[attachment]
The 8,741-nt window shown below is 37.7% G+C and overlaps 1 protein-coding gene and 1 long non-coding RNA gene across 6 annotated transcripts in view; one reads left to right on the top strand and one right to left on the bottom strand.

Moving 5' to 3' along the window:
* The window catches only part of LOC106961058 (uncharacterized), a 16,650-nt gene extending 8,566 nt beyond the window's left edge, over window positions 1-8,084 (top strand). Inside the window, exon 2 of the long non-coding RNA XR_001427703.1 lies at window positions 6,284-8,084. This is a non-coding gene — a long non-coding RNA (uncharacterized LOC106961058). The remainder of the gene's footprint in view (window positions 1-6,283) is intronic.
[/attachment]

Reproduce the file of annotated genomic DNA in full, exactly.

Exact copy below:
The 8,741-nt window shown below is 37.7% G+C and overlaps 1 protein-coding gene and 1 long non-coding RNA gene across 6 annotated transcripts in view; one reads left to right on the top strand and one right to left on the bottom strand.

Moving 5' to 3' along the window:
* The window catches only part of LOC106961058 (uncharacterized), a 16,650-nt gene extending 8,566 nt beyond the window's left edge, over window positions 1-8,084 (top strand). Inside the window, exon 2 of the long non-coding RNA XR_001427703.1 lies at window positions 6,284-8,084. This is a non-coding gene — a long non-coding RNA (uncharacterized LOC106961058). The remainder of the gene's footprint in view (window positions 1-6,283) is intronic.